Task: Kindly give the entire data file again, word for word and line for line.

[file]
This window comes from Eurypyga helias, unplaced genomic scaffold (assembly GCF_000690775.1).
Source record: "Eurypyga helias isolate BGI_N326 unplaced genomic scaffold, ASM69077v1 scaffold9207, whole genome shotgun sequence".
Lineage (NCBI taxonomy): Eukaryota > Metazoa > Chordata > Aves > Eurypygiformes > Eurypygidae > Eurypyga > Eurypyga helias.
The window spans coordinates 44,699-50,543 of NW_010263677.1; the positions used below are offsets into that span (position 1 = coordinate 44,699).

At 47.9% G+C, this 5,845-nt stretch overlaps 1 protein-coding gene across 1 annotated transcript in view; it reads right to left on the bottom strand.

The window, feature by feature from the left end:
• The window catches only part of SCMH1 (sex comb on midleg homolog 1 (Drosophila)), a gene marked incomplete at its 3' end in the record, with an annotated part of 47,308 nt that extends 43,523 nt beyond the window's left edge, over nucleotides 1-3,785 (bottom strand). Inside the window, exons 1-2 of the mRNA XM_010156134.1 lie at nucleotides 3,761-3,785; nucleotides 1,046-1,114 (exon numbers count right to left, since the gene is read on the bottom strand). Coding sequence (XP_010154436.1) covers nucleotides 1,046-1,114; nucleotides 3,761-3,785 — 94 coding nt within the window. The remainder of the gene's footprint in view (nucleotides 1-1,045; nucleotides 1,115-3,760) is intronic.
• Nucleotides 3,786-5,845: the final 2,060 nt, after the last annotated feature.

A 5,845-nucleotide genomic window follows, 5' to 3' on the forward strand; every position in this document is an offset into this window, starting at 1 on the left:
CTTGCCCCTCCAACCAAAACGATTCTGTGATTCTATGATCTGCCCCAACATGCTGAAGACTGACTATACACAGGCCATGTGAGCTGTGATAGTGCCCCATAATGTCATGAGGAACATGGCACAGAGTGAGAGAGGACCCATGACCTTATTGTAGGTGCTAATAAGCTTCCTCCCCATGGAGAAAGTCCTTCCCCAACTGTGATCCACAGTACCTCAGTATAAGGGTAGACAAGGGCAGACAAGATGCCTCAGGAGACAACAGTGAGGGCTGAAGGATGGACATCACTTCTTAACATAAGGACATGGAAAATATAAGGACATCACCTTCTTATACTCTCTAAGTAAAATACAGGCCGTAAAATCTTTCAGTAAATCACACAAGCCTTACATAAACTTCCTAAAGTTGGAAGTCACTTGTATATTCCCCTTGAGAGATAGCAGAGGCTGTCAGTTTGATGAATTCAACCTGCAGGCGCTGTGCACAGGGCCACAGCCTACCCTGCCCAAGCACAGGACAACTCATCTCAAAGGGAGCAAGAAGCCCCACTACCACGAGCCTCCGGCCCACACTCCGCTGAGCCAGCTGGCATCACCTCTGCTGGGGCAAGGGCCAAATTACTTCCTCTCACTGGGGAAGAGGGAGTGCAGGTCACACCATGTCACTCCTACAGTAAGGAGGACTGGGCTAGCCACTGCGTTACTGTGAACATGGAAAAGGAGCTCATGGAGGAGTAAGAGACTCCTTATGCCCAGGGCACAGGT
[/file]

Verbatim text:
This window comes from Eurypyga helias, unplaced genomic scaffold (assembly GCF_000690775.1).
Source record: "Eurypyga helias isolate BGI_N326 unplaced genomic scaffold, ASM69077v1 scaffold9207, whole genome shotgun sequence".
Lineage (NCBI taxonomy): Eukaryota > Metazoa > Chordata > Aves > Eurypygiformes > Eurypygidae > Eurypyga > Eurypyga helias.
The window spans coordinates 44,699-50,543 of NW_010263677.1; the positions used below are offsets into that span (position 1 = coordinate 44,699).

At 47.9% G+C, this 5,845-nt stretch overlaps 1 protein-coding gene across 1 annotated transcript in view; it reads right to left on the bottom strand.

The window, feature by feature from the left end:
• The window catches only part of SCMH1 (sex comb on midleg homolog 1 (Drosophila)), a gene marked incomplete at its 3' end in the record, with an annotated part of 47,308 nt that extends 43,523 nt beyond the window's left edge, over nucleotides 1-3,785 (bottom strand). Inside the window, exons 1-2 of the mRNA XM_010156134.1 lie at nucleotides 3,761-3,785; nucleotides 1,046-1,114 (exon numbers count right to left, since the gene is read on the bottom strand). Coding sequence (XP_010154436.1) covers nucleotides 1,046-1,114; nucleotides 3,761-3,785 — 94 coding nt within the window. The remainder of the gene's footprint in view (nucleotides 1-1,045; nucleotides 1,115-3,760) is intronic.
• Nucleotides 3,786-5,845: the final 2,060 nt, after the last annotated feature.

A 5,845-nucleotide genomic window follows, 5' to 3' on the forward strand; every position in this document is an offset into this window, starting at 1 on the left:
CTTGCCCCTCCAACCAAAACGATTCTGTGATTCTATGATCTGCCCCAACATGCTGAAGACTGACTATACACAGGCCATGTGAGCTGTGATAGTGCCCCATAATGTCATGAGGAACATGGCACAGAGTGAGAGAGGACCCATGACCTTATTGTAGGTGCTAATAAGCTTCCTCCCCATGGAGAAAGTCCTTCCCCAACTGTGATCCACAGTACCTCAGTATAAGGGTAGACAAGGGCAGACAAGATGCCTCAGGAGACAACAGTGAGGGCTGAAGGATGGACATCACTTCTTAACATAAGGACATGGAAAATATAAGGACATCACCTTCTTATACTCTCTAAGTAAAATACAGGCCGTAAAATCTTTCAGTAAATCACACAAGCCTTACATAAACTTCCTAAAGTTGGAAGTCACTTGTATATTCCCCTTGAGAGATAGCAGAGGCTGTCAGTTTGATGAATTCAACCTGCAGGCGCTGTGCACAGGGCCACAGCCTACCCTGCCCAAGCACAGGACAACTCATCTCAAAGGGAGCAAGAAGCCCCACTACCACGAGCCTCCGGCCCACACTCCGCTGAGCCAGCTGGCATCACCTCTGCTGGGGCAAGGGCCAAATTACTTCCTCTCACTGGGGAAGAGGGAGTGCAGGTCACACCATGTCACTCCTACAGTAAGGAGGACTGGGCTAGCCACTGCGTTACTGTGAACATGGAAAAGGAGCTCATGGAGGAGTAAGAGACTCCTTATGCCCAGGGCACAGGT